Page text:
A Longview cattle producer was among the crowd in Edmonton last week at the Western Canada Conference on Soil Health and Grazing.

Alex Robertson, who's also the Foothills Forage and Grazing Association Vice-Chair, says he enjoyed listening to speaker Gabe Brown and his five principles of soil health.

"Eliminating disturbance, keep the soil covered, plant diversity, keep roots in the soil, then integrate animals into the whole system," Robertson lists. "That's basically mother nature's way of how the lands evolved."

He says the healthier the soil is, the greater the water retention, and the higher the organic matter.

"Our soils have been depleted in organic matter over the last hundred years, probably from 7,8 percent down to 2 or 3 percent through continuous cropping, so if you can get this organic matter returned, which is actual carbon out of the atmosphere, to build the organic matter, then it helps in both ways."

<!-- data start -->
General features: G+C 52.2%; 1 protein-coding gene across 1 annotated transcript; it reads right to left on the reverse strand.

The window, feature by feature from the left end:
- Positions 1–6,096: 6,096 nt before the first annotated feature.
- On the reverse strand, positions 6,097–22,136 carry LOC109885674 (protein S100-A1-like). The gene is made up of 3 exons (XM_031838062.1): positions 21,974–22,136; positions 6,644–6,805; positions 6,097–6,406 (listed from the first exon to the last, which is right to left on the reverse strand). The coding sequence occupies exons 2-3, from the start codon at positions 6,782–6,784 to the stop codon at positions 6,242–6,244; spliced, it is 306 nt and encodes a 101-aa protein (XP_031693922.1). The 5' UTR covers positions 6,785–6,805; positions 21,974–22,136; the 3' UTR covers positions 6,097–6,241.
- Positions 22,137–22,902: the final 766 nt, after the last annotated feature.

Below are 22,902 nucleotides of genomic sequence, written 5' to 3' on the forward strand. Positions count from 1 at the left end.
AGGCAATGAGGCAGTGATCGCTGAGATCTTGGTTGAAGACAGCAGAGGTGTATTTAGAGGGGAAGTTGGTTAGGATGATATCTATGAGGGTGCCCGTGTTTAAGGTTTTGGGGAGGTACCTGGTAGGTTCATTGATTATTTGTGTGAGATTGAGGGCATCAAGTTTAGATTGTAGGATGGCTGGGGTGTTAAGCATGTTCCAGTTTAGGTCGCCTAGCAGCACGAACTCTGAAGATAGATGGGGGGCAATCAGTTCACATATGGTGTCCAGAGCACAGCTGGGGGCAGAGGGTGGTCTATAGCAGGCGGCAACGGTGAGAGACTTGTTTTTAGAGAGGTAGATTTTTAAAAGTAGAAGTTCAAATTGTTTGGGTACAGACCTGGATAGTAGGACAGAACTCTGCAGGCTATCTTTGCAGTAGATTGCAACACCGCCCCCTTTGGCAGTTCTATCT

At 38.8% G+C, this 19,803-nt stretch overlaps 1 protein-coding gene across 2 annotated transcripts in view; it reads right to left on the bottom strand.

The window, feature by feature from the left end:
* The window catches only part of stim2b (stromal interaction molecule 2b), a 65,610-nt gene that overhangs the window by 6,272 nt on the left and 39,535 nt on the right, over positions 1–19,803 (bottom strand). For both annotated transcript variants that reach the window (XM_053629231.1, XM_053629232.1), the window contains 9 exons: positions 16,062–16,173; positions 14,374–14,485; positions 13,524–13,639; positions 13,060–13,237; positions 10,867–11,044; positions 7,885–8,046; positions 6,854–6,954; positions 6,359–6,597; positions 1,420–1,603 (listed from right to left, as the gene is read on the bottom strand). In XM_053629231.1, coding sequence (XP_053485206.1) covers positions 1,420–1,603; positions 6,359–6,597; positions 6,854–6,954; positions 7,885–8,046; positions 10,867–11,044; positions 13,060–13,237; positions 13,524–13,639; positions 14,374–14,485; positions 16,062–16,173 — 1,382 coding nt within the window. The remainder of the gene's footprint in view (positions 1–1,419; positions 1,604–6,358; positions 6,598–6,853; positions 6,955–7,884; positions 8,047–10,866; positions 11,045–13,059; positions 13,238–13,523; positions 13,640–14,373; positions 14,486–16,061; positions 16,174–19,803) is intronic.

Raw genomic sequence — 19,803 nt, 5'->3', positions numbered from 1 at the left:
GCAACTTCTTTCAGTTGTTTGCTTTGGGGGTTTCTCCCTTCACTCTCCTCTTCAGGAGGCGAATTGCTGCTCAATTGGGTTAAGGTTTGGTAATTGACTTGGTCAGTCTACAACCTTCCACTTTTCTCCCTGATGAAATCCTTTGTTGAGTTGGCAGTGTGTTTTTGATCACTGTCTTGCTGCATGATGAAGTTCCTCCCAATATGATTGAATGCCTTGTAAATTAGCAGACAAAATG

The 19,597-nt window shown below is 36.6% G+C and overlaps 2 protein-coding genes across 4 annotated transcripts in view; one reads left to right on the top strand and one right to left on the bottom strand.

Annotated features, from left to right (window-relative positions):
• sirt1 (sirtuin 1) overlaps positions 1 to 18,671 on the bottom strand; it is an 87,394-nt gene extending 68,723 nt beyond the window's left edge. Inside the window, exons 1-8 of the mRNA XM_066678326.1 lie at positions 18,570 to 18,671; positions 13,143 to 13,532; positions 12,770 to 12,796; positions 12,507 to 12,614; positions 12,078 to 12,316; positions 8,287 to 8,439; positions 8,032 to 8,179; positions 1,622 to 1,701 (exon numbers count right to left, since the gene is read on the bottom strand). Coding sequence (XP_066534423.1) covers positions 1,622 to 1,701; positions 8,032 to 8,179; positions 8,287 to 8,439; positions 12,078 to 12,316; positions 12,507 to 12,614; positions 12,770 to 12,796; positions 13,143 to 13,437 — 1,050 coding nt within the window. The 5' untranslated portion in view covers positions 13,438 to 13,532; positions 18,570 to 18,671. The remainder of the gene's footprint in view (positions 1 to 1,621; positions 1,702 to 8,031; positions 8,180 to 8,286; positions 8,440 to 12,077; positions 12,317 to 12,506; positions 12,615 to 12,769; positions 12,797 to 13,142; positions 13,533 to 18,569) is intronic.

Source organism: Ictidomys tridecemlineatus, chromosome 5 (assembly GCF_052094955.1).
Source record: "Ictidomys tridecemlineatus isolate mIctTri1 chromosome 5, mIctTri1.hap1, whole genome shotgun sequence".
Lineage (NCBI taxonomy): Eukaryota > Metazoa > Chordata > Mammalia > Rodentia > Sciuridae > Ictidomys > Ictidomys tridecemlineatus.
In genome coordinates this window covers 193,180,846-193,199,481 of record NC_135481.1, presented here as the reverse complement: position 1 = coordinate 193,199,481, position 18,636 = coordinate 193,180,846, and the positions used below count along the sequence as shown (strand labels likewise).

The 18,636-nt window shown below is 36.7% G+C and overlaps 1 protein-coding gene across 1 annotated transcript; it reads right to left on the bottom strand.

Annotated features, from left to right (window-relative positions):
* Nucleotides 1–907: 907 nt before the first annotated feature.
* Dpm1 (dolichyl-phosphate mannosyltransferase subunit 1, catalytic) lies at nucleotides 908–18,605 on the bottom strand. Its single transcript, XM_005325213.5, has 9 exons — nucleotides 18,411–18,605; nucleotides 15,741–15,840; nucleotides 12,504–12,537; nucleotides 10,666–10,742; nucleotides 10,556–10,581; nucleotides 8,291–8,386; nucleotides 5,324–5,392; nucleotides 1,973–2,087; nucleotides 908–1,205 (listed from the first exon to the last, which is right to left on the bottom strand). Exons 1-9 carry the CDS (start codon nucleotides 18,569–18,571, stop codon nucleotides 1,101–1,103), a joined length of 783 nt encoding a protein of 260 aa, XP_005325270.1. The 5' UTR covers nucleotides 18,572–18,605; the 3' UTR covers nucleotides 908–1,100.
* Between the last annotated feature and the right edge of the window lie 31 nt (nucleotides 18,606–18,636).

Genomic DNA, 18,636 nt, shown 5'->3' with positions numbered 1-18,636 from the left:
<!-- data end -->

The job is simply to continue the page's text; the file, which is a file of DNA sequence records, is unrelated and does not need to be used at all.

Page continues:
Robertson explains this also increases the life in the soils, adding one teaspoon of soil has more microbes than the number of people on the planet.

He points to the growth in attendance as one of the big highlights of last week's conference. 

Robertson says the event taking place every other year was sold out for the second time in a row, with attendance increasing from 100 people to 550 since the last event.

He says soil health and grazing is an important topic, as producers are always challenged by those saying cattle are bad for the environment.

Robertson says cattle are needed in the ecosystem to help sequester carbon.

"They actually aren't contributing methane that badly, but they're doing more sequestering carbon through their grazing practices," he said. "They're actually a net-zero, or less than zero, in the whole cycle of their life for GHG's (greenhouse gas emissions)."